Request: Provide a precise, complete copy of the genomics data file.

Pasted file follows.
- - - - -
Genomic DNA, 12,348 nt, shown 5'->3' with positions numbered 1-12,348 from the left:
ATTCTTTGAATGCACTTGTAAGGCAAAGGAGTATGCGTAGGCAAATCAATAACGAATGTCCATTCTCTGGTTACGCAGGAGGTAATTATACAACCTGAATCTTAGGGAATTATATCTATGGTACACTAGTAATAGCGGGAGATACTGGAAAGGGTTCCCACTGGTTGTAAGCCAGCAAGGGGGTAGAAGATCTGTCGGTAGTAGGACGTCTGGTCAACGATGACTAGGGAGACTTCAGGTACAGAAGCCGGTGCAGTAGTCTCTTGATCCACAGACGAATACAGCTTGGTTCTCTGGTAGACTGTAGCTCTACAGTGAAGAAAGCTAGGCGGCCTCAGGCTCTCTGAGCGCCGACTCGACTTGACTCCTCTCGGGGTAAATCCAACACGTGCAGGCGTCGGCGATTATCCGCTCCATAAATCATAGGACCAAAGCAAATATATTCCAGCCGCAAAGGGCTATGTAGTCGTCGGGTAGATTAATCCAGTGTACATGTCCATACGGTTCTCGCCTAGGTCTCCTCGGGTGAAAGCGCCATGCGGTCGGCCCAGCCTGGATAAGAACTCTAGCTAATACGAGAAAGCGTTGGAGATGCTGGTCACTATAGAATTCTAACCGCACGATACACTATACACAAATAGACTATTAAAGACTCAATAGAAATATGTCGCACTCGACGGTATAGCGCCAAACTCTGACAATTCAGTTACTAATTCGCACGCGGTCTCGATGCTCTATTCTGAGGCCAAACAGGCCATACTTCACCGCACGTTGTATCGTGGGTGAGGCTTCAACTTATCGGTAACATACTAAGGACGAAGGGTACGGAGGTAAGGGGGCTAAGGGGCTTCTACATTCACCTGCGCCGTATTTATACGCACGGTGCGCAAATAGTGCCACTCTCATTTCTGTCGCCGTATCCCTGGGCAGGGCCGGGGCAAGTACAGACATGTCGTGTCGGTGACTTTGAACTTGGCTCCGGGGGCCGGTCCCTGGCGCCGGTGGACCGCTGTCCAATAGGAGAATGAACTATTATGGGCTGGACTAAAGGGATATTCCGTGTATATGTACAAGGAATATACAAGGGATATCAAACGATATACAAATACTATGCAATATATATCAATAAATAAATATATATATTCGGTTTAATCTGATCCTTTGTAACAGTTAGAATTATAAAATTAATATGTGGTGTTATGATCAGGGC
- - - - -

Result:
Genomic DNA, 12,348 nt, shown 5'->3' with positions numbered 1-12,348 from the left:
ATTCTTTGAATGCACTTGTAAGGCAAAGGAGTATGCGTAGGCAAATCAATAACGAATGTCCATTCTCTGGTTACGCAGGAGGTAATTATACAACCTGAATCTTAGGGAATTATATCTATGGTACACTAGTAATAGCGGGAGATACTGGAAAGGGTTCCCACTGGTTGTAAGCCAGCAAGGGGGTAGAAGATCTGTCGGTAGTAGGACGTCTGGTCAACGATGACTAGGGAGACTTCAGGTACAGAAGCCGGTGCAGTAGTCTCTTGATCCACAGACGAATACAGCTTGGTTCTCTGGTAGACTGTAGCTCTACAGTGAAGAAAGCTAGGCGGCCTCAGGCTCTCTGAGCGCCGACTCGACTTGACTCCTCTCGGGGTAAATCCAACACGTGCAGGCGTCGGCGATTATCCGCTCCATAAATCATAGGACCAAAGCAAATATATTCCAGCCGCAAAGGGCTATGTAGTCGTCGGGTAGATTAATCCAGTGTACATGTCCATACGGTTCTCGCCTAGGTCTCCTCGGGTGAAAGCGCCATGCGGTCGGCCCAGCCTGGATAAGAACTCTAGCTAATACGAGAAAGCGTTGGAGATGCTGGTCACTATAGAATTCTAACCGCACGATACACTATACACAAATAGACTATTAAAGACTCAATAGAAATATGTCGCACTCGACGGTATAGCGCCAAACTCTGACAATTCAGTTACTAATTCGCACGCGGTCTCGATGCTCTATTCTGAGGCCAAACAGGCCATACTTCACCGCACGTTGTATCGTGGGTGAGGCTTCAACTTATCGGTAACATACTAAGGACGAAGGGTACGGAGGTAAGGGGGCTAAGGGGCTTCTACATTCACCTGCGCCGTATTTATACGCACGGTGCGCAAATAGTGCCACTCTCATTTCTGTCGCCGTATCCCTGGGCAGGGCCGGGGCAAGTACAGACATGTCGTGTCGGTGACTTTGAACTTGGCTCCGGGGGCCGGTCCCTGGCGCCGGTGGACCGCTGTCCAATAGGAGAATGAACTATTATGGGCTGGACTAAAGGGATATTCCGTGTATATGTACAAGGAATATACAAGGGATATCAAACGATATACAAATACTATGCAATATATATCAATAAATAAATATATATATTCGGTTTAATCTGATCCTTTGTAACAGTTAGAATTATAAAATTAATATGTGGTGTTATGATCAGGGC